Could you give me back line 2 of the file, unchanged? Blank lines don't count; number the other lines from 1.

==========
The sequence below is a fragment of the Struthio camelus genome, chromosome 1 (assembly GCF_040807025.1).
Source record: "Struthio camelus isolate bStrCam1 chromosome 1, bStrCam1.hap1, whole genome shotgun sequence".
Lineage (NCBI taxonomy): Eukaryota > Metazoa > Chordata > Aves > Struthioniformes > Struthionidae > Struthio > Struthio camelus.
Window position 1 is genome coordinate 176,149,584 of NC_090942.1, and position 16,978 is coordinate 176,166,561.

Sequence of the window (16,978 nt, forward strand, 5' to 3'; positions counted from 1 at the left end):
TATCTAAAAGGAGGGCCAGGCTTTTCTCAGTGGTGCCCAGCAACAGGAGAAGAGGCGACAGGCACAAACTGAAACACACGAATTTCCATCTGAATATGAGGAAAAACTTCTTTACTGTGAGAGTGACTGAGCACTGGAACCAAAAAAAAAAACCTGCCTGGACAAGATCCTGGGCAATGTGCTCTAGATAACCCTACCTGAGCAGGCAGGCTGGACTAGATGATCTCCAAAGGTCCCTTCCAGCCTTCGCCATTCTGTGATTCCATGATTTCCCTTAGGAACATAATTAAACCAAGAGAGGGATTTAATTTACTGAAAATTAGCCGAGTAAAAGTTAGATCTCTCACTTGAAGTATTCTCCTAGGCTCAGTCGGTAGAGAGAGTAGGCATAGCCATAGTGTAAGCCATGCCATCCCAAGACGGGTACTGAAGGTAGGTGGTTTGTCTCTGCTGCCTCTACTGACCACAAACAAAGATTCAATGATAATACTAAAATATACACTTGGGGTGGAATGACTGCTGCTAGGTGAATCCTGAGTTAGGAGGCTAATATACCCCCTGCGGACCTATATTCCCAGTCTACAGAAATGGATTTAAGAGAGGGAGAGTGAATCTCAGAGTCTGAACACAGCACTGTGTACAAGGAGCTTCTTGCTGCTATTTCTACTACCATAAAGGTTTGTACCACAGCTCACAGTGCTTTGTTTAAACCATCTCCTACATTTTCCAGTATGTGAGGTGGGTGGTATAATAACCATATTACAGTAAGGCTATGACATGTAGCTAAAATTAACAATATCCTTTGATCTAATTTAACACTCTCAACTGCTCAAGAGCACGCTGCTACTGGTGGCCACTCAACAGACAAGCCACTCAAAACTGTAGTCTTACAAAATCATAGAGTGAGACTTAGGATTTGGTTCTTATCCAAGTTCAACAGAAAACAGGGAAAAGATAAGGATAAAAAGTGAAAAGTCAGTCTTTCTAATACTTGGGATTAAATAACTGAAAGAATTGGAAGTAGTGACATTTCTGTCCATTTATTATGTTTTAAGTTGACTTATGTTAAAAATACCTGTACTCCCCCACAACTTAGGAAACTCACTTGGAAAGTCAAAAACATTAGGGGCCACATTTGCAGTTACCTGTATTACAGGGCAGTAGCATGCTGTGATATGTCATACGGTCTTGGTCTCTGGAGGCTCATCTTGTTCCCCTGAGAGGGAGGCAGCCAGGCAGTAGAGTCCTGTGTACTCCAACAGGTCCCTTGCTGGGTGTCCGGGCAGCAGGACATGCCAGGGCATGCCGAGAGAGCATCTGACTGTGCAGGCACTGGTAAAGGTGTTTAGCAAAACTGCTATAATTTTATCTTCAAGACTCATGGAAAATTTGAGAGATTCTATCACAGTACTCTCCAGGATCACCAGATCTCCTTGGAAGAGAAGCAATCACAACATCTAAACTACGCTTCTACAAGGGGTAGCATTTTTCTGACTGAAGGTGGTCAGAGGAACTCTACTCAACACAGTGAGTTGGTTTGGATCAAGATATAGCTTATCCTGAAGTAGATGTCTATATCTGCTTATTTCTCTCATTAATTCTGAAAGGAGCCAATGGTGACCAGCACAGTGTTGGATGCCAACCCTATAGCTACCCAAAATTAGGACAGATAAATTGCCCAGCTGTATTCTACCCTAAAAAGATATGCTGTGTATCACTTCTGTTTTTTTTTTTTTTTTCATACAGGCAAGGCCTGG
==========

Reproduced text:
Source record: "Struthio camelus isolate bStrCam1 chromosome 1, bStrCam1.hap1, whole genome shotgun sequence".